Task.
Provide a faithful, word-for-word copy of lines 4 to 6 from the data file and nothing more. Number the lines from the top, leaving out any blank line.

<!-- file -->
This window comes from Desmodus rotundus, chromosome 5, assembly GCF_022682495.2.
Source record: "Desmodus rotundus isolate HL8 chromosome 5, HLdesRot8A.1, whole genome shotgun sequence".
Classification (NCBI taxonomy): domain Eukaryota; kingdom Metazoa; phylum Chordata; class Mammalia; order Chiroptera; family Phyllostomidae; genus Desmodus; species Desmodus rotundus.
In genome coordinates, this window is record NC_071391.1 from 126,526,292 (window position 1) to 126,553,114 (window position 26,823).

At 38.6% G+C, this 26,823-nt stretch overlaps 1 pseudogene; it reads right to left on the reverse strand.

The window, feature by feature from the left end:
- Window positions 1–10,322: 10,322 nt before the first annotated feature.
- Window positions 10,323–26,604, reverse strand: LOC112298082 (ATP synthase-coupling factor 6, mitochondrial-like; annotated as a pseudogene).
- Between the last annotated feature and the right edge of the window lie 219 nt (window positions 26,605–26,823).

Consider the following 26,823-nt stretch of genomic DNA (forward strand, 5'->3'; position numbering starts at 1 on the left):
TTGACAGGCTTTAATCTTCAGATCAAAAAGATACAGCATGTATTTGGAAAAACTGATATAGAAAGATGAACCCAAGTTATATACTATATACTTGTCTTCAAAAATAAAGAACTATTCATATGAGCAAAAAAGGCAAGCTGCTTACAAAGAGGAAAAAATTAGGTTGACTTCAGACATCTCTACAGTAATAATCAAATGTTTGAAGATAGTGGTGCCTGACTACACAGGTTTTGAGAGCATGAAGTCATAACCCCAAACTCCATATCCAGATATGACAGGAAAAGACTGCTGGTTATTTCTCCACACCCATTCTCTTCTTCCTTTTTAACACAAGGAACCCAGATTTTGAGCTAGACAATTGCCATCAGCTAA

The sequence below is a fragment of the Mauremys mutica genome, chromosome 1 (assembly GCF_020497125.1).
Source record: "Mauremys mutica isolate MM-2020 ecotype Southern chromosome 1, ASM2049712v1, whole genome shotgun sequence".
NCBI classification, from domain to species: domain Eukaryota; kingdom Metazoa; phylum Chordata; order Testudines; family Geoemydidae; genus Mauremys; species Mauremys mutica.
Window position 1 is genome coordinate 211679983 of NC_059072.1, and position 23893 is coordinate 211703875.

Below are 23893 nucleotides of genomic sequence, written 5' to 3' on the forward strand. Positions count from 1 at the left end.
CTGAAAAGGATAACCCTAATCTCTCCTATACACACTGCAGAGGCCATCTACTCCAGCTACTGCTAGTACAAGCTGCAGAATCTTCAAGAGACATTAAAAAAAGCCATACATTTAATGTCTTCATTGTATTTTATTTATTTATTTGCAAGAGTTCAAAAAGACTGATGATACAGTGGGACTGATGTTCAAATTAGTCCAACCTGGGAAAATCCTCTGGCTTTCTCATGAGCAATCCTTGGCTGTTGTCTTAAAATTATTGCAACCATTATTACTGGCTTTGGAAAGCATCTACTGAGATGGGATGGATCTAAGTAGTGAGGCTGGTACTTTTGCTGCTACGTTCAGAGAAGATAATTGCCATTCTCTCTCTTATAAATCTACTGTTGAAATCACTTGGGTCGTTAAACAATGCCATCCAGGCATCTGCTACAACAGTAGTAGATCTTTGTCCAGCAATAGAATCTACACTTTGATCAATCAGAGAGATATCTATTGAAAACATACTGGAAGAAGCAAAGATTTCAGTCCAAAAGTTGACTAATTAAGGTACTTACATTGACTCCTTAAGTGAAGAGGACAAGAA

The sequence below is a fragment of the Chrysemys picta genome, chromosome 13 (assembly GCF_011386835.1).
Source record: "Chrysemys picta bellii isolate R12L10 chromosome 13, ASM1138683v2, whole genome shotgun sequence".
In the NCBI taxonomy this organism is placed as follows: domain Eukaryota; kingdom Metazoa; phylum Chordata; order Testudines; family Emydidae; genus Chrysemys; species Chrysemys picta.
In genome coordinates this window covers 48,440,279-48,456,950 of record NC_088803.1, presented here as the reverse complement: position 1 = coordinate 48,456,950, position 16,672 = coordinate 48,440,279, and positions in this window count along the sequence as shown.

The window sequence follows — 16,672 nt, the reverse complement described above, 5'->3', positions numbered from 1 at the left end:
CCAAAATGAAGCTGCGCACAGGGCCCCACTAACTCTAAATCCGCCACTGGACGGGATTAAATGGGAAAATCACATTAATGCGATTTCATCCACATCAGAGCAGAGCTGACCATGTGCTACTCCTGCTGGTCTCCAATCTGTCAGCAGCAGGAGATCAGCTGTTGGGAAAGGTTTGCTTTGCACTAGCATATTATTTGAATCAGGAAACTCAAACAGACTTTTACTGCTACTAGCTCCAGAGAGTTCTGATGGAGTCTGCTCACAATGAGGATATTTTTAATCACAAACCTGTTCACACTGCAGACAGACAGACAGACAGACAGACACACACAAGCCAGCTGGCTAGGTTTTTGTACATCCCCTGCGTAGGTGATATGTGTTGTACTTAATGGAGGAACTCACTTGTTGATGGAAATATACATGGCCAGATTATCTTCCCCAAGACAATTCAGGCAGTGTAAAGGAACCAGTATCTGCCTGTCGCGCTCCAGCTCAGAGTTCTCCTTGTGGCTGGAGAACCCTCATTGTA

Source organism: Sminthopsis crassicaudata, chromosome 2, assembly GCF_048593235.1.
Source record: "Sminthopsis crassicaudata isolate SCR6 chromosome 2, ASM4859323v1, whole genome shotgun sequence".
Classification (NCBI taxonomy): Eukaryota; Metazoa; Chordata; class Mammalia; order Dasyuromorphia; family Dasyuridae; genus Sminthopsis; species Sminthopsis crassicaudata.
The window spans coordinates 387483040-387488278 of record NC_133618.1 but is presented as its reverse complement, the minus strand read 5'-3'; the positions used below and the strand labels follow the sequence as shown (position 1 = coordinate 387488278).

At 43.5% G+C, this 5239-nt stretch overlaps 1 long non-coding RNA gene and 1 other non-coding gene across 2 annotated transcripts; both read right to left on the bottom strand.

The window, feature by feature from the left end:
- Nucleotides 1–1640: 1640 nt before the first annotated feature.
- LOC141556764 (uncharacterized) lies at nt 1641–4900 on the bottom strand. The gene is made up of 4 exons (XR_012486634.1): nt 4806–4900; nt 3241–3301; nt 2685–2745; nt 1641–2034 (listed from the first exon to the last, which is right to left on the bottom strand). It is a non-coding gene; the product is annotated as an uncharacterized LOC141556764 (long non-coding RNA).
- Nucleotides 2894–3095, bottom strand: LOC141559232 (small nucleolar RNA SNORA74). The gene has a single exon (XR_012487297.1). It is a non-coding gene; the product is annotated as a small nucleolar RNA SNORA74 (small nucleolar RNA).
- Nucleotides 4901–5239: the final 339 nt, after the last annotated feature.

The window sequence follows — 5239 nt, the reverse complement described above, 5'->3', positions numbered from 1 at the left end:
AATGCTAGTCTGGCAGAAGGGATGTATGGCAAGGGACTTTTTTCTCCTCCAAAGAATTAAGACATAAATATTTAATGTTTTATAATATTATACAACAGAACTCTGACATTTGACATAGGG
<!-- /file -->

In genome coordinates, this window is record NC_071391.1 from 126,526,292 (window position 1) to 126,553,114 (window position 26,823).

At 38.6% G+C, this 26,823-nt stretch overlaps 1 pseudogene; it reads right to left on the reverse strand.

The window, feature by feature from the left end: